Political patronage and the public administrationALTax
Political patronage has been a time-honored feature of Albanian’s political system. In this regard we have to distinguish between “traditional clientelism” and “machine politics”, in which ‘the political loyalty and identification of voters benefits the party as such, rather than individual politicians’.
In the last decade the politics, has introduced the so called “meritocracy clientelism” to convince all parties about patronage that ‘consists of systematic infiltration of the state machine by party devotees and the allocation of favors through it [and] characterized by an organized expansion of posts and departments in the public sector and the addition of new ones in an attempt to secure power and maintain a party’s electoral base.
Polarized competition in a two-party system is, of course, only one side of the patronage coin; the other side is statism, that is, the expansion of the state in all areas of public life, which thus becomes “a major aspect of Albanian political culture, not only as an ideology and practice, but also as a core social expectation”.
A tradition of state centralism, the large size of public administration and its extensive control over key sectors of the national economy, the overt politicization of its functions and the lack of autonomy of the bureaucracy, becomes the technical staff during the years subordinated to political authority.
State centralism, first, has deeply affected by politics which, to this date, is characterized by centralism, bureaucratization, and legalism.
Second, with regard to size, the state is the only employer which offers employment, whether on a permanent or temporary basis, to approximately 150.000 individuals. Besides being the largest employer, the state has always aimed at asserting economic control over strategic sectors of the economy.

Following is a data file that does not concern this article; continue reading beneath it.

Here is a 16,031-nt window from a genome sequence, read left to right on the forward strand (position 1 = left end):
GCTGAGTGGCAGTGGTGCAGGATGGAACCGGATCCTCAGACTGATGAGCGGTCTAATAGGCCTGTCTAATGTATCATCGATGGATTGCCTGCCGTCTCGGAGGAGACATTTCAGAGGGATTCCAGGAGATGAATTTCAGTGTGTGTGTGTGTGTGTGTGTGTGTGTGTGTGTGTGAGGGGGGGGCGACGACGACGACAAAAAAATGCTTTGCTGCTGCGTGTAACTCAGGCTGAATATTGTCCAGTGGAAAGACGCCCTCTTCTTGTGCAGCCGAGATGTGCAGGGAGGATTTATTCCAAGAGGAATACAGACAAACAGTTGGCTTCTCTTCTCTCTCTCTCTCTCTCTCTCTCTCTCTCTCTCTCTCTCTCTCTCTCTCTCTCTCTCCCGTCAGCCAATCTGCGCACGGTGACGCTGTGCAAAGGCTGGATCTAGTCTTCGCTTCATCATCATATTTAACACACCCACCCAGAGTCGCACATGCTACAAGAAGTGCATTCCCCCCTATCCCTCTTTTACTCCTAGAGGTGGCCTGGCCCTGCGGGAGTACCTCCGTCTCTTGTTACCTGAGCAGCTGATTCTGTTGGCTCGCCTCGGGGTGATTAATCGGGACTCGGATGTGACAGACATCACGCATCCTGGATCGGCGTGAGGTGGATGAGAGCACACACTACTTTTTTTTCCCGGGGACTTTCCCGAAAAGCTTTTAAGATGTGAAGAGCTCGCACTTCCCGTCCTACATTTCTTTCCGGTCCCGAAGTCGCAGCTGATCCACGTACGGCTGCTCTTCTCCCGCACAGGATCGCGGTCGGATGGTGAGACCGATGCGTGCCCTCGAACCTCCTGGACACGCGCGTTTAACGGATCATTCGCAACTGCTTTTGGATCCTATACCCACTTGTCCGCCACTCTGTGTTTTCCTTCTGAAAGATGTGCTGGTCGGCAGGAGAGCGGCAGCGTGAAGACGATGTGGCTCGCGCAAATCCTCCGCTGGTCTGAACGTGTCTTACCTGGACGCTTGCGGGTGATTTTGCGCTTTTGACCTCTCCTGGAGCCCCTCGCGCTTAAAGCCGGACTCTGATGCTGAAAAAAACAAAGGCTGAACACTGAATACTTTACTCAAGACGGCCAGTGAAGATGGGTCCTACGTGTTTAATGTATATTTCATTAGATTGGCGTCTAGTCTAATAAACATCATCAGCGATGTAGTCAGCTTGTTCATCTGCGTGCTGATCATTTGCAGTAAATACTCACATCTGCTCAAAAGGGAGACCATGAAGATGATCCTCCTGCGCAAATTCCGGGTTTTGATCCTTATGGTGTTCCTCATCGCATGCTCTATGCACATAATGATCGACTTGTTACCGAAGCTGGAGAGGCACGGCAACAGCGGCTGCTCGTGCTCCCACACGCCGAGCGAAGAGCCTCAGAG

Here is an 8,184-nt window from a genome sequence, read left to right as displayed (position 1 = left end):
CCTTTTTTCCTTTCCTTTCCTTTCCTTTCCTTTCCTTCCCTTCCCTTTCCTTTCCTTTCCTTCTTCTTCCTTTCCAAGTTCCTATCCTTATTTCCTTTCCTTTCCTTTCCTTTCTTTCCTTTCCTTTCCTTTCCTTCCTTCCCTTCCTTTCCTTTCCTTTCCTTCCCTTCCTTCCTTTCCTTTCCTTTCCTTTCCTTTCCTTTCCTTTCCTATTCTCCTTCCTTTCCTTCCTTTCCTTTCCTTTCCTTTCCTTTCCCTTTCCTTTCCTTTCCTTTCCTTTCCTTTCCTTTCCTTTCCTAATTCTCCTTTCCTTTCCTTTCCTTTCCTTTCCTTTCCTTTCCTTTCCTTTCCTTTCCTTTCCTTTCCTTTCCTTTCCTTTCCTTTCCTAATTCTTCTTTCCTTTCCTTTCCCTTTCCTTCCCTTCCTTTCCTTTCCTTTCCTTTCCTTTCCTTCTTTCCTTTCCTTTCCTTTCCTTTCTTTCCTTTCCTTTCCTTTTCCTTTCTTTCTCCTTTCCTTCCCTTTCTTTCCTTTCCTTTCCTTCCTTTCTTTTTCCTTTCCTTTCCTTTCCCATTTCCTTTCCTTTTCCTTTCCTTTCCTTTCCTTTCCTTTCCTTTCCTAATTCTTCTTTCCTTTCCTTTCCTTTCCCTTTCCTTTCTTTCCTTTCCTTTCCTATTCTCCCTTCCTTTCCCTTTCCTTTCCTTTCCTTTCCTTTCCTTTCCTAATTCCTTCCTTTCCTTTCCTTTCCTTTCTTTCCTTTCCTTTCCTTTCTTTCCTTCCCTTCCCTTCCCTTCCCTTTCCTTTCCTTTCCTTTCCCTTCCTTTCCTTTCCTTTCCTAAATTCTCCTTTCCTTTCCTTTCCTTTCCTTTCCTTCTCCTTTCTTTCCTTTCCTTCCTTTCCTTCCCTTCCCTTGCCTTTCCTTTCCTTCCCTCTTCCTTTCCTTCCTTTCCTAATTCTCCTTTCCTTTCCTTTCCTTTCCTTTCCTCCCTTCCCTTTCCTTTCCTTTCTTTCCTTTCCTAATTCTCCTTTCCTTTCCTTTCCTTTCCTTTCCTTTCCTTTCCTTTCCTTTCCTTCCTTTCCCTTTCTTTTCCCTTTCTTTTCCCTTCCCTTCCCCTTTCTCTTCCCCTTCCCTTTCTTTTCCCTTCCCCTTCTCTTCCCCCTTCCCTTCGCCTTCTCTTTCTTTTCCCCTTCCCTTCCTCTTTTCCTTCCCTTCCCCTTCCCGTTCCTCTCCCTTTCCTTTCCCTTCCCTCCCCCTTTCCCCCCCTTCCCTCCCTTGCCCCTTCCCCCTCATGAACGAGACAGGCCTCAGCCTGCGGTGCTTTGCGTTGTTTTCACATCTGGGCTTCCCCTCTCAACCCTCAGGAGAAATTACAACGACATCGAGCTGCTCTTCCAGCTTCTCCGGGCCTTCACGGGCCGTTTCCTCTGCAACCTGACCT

Such state expansion has slowed down a bit, when privatizations were initiated. Even so, to this date “government control on public corporations remains the heart of the matter”.
The third characteristic of the Albania state is the predominance of party political loyalty rather than individual merit for both recruitment and promotion in the civil service hierarchy. Every public central institution has an overabundance of political appointees who aid the top managers and who supervise and, at times, supplant top civil servants.
The fourth characteristic of the state is the bureaucracy’s lack of autonomy and its subservience to political elites. A wave of creating “independent authorities” that began in the 1990s and continued into the following decade was intended precisely to reinvigorate the status of the civil service vis-à-vis central political authority.
Patronage is particularly evident at the bottom and top ends of the public administration area, but also flourishes at the middle level in the form of preferential intrastate transfers.
Patronage is not produced by political parties acting as unitary actors. It is rather prompted by political entrepreneurs that thrive inside the two major parties, which, despite their commonly loose organizational structures and blurred ideological positions, are destined to alternate in office. A two-way logic seems to develop: the parties need those entrepreneurs who, through developing patronage networks, bring in voters, and the political entrepreneurs need the parties, especially when in office, for offering them access to state-related spoils. There is, however, an unintended consequence.